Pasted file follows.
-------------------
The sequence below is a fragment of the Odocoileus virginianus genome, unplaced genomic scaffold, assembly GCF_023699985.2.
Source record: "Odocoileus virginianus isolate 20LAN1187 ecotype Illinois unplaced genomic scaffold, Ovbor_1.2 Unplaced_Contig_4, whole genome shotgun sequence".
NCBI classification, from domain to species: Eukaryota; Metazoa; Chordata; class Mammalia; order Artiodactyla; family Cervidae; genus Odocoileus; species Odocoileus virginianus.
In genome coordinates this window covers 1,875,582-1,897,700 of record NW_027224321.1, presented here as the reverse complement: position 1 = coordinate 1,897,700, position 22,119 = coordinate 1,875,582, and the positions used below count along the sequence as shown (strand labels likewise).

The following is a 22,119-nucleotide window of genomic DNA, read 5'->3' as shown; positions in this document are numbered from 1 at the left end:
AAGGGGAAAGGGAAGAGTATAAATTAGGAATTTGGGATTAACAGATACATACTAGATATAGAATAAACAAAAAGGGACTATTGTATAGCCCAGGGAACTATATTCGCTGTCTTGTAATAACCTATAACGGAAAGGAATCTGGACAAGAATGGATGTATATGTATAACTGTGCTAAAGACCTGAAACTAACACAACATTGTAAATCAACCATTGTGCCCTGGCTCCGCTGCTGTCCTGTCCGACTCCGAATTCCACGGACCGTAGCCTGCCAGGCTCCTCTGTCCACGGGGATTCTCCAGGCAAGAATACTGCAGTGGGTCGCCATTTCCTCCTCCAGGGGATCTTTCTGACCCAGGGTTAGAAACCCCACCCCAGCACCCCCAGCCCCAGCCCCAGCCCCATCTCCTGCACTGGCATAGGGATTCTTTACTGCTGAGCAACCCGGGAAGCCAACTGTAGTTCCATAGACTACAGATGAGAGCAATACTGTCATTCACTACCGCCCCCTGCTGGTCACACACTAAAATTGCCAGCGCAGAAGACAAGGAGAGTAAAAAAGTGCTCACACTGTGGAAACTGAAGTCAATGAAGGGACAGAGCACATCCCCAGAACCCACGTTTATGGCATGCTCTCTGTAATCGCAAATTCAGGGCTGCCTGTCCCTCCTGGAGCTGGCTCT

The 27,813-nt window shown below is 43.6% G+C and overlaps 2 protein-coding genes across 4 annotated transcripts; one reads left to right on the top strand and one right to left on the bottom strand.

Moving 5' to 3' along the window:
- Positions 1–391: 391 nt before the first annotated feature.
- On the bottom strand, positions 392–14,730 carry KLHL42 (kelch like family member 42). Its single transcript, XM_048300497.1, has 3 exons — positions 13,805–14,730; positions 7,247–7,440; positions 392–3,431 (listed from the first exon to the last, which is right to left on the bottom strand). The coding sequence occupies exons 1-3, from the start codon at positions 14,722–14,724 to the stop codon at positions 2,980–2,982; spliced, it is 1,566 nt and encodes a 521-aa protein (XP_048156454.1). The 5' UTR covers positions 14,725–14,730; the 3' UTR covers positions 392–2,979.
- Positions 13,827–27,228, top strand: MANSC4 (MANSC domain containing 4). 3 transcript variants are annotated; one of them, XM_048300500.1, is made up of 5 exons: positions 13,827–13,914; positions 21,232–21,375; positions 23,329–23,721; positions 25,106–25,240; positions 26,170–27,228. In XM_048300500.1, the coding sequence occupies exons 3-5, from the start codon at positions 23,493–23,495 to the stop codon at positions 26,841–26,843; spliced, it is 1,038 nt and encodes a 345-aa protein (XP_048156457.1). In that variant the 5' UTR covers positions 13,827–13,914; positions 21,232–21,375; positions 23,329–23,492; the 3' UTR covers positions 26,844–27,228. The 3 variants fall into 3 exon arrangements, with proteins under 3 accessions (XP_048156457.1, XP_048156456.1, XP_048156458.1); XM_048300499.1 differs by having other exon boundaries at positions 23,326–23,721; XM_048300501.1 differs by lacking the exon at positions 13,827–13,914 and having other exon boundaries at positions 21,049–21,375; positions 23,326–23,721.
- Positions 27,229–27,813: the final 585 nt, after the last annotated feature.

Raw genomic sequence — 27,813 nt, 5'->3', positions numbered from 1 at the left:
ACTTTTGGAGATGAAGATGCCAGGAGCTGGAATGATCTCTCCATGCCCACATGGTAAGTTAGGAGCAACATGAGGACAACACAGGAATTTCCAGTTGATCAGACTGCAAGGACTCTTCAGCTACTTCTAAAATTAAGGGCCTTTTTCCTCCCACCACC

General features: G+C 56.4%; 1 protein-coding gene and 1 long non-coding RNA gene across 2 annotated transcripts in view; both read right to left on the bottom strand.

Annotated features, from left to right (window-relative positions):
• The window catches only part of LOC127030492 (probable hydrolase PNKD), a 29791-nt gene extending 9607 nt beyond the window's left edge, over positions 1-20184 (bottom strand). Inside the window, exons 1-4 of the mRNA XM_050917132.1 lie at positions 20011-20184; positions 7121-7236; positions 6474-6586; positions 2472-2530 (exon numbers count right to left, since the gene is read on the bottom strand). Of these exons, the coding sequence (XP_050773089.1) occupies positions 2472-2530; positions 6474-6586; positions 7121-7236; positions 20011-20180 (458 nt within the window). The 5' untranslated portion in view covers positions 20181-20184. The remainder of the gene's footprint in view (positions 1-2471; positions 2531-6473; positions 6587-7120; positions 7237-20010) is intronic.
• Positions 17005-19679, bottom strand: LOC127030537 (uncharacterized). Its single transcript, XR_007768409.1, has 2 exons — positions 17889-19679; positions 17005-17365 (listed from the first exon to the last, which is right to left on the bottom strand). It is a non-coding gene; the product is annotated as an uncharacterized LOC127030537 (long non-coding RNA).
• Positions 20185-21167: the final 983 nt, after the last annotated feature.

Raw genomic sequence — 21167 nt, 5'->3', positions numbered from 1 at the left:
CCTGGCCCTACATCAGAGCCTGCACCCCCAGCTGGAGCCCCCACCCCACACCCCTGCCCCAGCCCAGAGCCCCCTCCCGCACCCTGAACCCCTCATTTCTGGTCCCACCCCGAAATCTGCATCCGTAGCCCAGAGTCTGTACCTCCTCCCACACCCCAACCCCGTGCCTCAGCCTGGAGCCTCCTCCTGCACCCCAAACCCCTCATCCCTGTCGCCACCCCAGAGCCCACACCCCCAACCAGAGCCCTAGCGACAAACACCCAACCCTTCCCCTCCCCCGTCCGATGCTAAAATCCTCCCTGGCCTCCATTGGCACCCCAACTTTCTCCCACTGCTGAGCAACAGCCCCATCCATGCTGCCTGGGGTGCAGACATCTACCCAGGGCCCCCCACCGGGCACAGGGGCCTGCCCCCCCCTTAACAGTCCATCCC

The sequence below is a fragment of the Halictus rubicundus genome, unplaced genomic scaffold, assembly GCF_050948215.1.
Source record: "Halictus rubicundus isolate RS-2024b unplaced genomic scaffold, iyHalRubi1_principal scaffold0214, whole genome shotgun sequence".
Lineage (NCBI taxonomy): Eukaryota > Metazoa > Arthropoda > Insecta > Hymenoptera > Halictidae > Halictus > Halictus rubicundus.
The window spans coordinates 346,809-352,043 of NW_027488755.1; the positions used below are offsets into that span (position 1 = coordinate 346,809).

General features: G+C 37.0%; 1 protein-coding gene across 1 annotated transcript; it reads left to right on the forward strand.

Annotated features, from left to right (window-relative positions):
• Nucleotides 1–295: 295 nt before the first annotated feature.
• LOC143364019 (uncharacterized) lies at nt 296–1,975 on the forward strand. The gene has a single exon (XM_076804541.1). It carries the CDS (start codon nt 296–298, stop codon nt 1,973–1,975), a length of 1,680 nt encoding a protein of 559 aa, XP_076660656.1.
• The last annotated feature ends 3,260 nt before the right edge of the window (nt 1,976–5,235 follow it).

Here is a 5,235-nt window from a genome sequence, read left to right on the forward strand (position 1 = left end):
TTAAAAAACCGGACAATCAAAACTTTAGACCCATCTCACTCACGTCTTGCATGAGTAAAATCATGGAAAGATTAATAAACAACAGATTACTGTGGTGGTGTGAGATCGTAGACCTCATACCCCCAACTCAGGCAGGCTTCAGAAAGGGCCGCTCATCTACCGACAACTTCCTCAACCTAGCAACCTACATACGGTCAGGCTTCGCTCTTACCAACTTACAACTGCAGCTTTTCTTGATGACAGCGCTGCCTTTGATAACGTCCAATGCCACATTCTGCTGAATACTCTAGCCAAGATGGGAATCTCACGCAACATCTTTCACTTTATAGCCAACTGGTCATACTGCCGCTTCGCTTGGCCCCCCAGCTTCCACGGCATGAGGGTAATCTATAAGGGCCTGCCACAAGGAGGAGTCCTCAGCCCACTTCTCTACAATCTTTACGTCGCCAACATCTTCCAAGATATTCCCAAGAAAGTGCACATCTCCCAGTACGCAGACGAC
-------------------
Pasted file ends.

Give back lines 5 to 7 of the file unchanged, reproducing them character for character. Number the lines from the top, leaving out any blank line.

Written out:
The following is a 22,119-nucleotide window of genomic DNA, read 5'->3' as shown; positions in this document are numbered from 1 at the left end:
AAGGGGAAAGGGAAGAGTATAAATTAGGAATTTGGGATTAACAGATACATACTAGATATAGAATAAACAAAAAGGGACTATTGTATAGCCCAGGGAACTATATTCGCTGTCTTGTAATAACCTATAACGGAAAGGAATCTGGACAAGAATGGATGTATATGTATAACTGTGCTAAAGACCTGAAACTAACACAACATTGTAAATCAACCATTGTGCCCTGGCTCCGCTGCTGTCCTGTCCGACTCCGAATTCCACGGACCGTAGCCTGCCAGGCTCCTCTGTCCACGGGGATTCTCCAGGCAAGAATACTGCAGTGGGTCGCCATTTCCTCCTCCAGGGGATCTTTCTGACCCAGGGTTAGAAACCCCACCCCAGCACCCCCAGCCCCAGCCCCAGCCCCATCTCCTGCACTGGCATAGGGATTCTTTACTGCTGAGCAACCCGGGAAGCCAACTGTAGTTCCATAGACTACAGATGAGAGCAATACTGTCATTCACTACCGCCCCCTGCTGGTCACACACTAAAATTGCCAGCGCAGAAGACAAGGAGAGTAAAAAAGTGCTCACACTGTGGAAACTGAAGTCAATGAAGGGACAGAGCACATCCCCAGAACCCACGTTTATGGCATGCTCTCTGTAATCGCAAATTCAGGGCTGCCTGTCCCTCCTGGAGCTGGCTCT

The 27,813-nt window shown below is 43.6% G+C and overlaps 2 protein-coding genes across 4 annotated transcripts; one reads left to right on the top strand and one right to left on the bottom strand.